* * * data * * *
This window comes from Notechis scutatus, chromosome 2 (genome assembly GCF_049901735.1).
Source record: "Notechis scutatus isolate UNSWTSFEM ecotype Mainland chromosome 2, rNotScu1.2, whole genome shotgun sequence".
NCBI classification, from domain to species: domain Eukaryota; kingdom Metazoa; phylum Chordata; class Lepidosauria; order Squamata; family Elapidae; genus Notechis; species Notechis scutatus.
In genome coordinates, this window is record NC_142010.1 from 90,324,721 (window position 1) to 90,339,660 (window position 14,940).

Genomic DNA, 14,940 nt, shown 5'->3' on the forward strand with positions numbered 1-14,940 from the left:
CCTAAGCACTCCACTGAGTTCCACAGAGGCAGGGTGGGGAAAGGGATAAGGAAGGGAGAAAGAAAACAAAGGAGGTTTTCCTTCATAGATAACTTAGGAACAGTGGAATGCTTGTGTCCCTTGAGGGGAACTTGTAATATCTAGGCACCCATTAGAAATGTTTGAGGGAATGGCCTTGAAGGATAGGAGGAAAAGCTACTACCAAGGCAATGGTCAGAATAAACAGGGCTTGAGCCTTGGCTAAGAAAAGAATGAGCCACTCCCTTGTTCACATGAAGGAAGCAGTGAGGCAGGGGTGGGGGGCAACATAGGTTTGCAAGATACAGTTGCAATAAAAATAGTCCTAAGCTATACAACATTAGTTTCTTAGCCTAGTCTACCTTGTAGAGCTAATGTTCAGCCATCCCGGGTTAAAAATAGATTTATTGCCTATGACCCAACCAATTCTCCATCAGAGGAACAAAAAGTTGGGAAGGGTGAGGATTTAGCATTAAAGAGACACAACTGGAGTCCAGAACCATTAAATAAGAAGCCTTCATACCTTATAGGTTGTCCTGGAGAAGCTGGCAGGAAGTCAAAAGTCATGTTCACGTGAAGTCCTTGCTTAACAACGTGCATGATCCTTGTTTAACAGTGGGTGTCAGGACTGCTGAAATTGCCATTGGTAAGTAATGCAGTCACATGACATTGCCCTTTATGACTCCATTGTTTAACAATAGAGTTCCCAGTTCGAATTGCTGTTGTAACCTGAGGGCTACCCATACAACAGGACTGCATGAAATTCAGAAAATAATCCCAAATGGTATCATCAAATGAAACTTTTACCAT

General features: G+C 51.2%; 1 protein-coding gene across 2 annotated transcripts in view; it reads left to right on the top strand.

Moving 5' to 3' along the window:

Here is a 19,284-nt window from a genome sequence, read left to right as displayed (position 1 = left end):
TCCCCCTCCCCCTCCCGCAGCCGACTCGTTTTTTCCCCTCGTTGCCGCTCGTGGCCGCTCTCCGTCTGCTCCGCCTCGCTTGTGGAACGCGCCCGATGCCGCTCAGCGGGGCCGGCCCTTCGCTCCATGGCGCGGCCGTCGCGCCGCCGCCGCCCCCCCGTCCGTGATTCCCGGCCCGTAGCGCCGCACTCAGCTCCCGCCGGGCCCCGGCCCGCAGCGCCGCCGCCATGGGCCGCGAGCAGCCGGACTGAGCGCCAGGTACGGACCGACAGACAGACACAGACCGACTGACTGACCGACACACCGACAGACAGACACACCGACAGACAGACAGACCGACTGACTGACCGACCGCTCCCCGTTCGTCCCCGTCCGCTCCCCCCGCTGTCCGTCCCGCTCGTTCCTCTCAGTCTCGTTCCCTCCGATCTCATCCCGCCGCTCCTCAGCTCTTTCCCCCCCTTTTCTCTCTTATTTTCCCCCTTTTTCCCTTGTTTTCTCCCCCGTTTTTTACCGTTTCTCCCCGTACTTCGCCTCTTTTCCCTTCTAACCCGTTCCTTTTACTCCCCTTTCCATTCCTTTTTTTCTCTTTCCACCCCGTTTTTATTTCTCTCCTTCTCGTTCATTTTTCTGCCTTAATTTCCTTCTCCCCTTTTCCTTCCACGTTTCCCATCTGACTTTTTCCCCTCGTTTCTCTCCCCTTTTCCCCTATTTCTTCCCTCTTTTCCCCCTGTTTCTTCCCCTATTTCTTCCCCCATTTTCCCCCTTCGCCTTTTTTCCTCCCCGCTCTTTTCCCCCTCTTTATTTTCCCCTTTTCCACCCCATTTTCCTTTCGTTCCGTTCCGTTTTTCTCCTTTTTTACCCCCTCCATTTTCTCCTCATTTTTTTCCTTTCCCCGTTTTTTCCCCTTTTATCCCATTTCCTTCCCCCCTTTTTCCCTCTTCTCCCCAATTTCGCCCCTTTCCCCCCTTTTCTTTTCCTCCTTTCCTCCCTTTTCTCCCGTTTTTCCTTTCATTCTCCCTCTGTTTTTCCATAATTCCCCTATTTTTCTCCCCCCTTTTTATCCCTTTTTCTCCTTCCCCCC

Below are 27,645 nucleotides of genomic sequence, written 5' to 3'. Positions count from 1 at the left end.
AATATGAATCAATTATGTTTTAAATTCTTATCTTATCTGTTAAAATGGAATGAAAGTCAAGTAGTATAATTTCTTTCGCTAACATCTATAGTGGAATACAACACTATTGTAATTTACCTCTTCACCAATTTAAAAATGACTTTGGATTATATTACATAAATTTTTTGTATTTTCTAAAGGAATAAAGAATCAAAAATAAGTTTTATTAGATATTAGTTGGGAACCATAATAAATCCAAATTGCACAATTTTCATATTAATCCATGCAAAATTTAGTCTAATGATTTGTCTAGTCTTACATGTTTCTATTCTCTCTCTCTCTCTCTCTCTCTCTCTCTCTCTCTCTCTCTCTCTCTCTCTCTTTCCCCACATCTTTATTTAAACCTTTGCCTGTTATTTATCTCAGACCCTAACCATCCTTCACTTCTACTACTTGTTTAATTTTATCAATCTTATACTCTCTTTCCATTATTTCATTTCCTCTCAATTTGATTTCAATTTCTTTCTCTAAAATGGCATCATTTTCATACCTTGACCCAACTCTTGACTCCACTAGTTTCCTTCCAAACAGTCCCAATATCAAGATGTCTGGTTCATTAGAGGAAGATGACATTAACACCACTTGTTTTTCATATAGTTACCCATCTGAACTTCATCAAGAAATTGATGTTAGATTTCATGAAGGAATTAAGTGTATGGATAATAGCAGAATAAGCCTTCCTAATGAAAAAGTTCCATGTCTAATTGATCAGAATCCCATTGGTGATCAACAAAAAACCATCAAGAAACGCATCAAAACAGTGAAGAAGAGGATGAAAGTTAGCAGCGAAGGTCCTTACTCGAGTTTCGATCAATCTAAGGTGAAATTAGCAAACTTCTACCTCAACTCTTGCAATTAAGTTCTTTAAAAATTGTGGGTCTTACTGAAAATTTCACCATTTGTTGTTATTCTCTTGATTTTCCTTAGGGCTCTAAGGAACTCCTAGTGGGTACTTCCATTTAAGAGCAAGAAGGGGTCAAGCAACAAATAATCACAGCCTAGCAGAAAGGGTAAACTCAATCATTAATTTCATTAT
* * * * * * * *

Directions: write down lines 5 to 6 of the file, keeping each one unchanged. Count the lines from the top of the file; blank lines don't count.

Genomic DNA, 14,940 nt, shown 5'->3' on the forward strand with positions numbered 1-14,940 from the left:
CCTAAGCACTCCACTGAGTTCCACAGAGGCAGGGTGGGGAAAGGGATAAGGAAGGGAGAAAGAAAACAAAGGAGGTTTTCCTTCATAGATAACTTAGGAACAGTGGAATGCTTGTGTCCCTTGAGGGGAACTTGTAATATCTAGGCACCCATTAGAAATGTTTGAGGGAATGGCCTTGAAGGATAGGAGGAAAAGCTACTACCAAGGCAATGGTCAGAATAAACAGGGCTTGAGCCTTGGCTAAGAAAAGAATGAGCCACTCCCTTGTTCACATGAAGGAAGCAGTGAGGCAGGGGTGGGGGGCAACATAGGTTTGCAAGATACAGTTGCAATAAAAATAGTCCTAAGCTATACAACATTAGTTTCTTAGCCTAGTCTACCTTGTAGAGCTAATGTTCAGCCATCCCGGGTTAAAAATAGATTTATTGCCTATGACCCAACCAATTCTCCATCAGAGGAACAAAAAGTTGGGAAGGGTGAGGATTTAGCATTAAAGAGACACAACTGGAGTCCAGAACCATTAAATAAGAAGCCTTCATACCTTATAGGTTGTCCTGGAGAAGCTGGCAGGAAGTCAAAAGTCATGTTCACGTGAAGTCCTTGCTTAACAACGTGCATGATCCTTGTTTAACAGTGGGTGTCAGGACTGCTGAAATTGCCATTGGTAAGTAATGCAGTCACATGACATTGCCCTTTATGACTCCATTGTTTAACAATAGAGTTCCCAGTTCGAATTGCTGTTGTAACCTGAGGGCTACCCATACAACAGGACTGCATGAAATTCAGAAAATAATCCCAAATGGTATCATCAAATGAAACTTTTACCAT